“How you and I been walking along this road now? 50 years now?” an unnamed old man asks. The odd thing is the woman is speaking to, who also goes unnamed, couldn’t be much older than 20. The Old Man (Yannawoutthi Chanthalungsy) finds a decaying motorbike in the jungle where he has lived his whole life, strips and meticulously cleans the useable parts. When he sells the parts on to a street vendor, he receives payment from a mobile phone, directly to a chip in his forearm. “You still have a government-issued chip?” the vendor yells. “Ancient technology, ancient man!”
These two lines early in the film tell the audience that despite the abundant nature of the jungle setting, The Long Walk is a science fiction fantasy story with its own rules about how the universe works. The Girl (Noutnapha Soydara) serves as a link between the Old Man and a painful memory from his childhood, which unfolded in the same house where he is still living. He dilapidated house is a perfect setting for a film about the inability to let loved ones move on after they have died.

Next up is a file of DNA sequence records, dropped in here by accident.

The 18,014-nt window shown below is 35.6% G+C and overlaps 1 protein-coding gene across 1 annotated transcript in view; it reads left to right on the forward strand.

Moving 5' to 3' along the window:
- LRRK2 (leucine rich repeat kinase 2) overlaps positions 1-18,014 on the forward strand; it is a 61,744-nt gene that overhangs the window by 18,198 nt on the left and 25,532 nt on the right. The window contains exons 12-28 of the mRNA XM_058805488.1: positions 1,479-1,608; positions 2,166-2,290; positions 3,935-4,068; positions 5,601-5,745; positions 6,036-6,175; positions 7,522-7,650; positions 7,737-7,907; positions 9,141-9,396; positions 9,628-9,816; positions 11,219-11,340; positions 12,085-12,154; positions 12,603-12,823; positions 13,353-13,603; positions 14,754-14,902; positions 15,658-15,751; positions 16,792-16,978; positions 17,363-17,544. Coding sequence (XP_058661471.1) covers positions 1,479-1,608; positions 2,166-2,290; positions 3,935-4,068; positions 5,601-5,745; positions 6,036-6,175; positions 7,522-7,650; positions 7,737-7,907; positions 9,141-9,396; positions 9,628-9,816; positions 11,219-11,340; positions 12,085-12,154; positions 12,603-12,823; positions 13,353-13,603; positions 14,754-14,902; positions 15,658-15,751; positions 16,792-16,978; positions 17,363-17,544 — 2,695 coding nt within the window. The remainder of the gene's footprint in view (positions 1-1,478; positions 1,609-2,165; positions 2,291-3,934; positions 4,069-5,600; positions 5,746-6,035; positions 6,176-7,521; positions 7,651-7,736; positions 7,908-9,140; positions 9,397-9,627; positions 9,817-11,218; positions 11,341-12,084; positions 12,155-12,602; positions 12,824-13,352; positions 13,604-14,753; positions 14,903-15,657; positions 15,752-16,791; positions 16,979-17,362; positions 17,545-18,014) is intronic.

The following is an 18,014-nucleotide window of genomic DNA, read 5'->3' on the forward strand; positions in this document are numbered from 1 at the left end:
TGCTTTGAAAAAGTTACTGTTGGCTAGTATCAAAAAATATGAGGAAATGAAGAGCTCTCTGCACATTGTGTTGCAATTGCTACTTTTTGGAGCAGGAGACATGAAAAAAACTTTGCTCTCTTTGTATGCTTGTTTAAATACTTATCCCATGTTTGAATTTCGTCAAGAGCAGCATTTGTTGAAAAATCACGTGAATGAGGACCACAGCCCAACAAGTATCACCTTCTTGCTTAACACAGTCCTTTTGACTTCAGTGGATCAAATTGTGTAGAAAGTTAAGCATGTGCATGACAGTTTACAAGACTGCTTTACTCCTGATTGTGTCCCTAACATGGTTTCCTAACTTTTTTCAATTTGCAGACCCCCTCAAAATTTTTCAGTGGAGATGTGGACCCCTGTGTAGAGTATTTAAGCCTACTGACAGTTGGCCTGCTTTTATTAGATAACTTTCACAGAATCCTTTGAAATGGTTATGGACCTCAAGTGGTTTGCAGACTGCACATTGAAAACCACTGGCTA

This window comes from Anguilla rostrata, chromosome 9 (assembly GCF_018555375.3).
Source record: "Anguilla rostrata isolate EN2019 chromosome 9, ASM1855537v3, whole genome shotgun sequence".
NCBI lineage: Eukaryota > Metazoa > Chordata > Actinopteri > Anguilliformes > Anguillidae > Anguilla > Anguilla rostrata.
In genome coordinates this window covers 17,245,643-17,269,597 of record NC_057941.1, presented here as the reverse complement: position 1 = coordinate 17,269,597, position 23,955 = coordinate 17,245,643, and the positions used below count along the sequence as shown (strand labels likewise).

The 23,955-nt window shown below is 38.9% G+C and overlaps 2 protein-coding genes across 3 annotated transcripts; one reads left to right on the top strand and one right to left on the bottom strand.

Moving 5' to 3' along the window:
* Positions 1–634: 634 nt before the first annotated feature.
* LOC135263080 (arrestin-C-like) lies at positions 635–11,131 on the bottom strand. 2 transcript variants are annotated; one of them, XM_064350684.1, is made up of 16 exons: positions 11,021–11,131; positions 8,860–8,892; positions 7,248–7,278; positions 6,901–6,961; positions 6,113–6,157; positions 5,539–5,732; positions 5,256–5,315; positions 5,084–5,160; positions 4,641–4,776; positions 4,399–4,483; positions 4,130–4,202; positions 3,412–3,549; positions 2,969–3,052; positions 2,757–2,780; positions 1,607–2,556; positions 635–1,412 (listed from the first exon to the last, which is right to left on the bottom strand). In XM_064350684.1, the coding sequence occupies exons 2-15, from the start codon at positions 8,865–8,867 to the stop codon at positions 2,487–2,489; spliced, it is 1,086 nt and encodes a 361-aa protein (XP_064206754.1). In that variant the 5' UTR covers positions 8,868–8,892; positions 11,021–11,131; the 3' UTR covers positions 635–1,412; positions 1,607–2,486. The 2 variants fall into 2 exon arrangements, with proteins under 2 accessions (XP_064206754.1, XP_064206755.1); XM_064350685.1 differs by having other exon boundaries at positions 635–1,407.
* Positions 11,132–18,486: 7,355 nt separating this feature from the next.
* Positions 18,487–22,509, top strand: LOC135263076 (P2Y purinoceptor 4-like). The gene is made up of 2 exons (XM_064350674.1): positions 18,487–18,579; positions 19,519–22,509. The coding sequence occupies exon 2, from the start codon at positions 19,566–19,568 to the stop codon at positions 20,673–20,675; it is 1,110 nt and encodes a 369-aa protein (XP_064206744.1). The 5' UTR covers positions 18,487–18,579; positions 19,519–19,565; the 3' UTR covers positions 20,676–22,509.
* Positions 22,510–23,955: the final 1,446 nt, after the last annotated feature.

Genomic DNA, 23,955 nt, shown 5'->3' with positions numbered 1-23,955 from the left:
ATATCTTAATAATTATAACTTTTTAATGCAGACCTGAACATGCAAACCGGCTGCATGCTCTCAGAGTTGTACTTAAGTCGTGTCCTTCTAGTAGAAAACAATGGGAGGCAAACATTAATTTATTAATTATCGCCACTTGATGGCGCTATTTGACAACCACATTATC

Director Mattie Do was born to Lao refugees in America, and only recently moved to Laos to become a filmmaker. It couldn’t be easy, as there is not much of a film industry in the country. Her debut film became the first Lao film to screen outside of Southeast Asia. The Long Walk is only her third film, and already looks like the work of a seasoned filmmaker. It often calls to mind Andrei Tarkovsky’s Stalker, not only because it is a sci-fi story in a naturalistic setting, but because of the assured tone and pace of the film.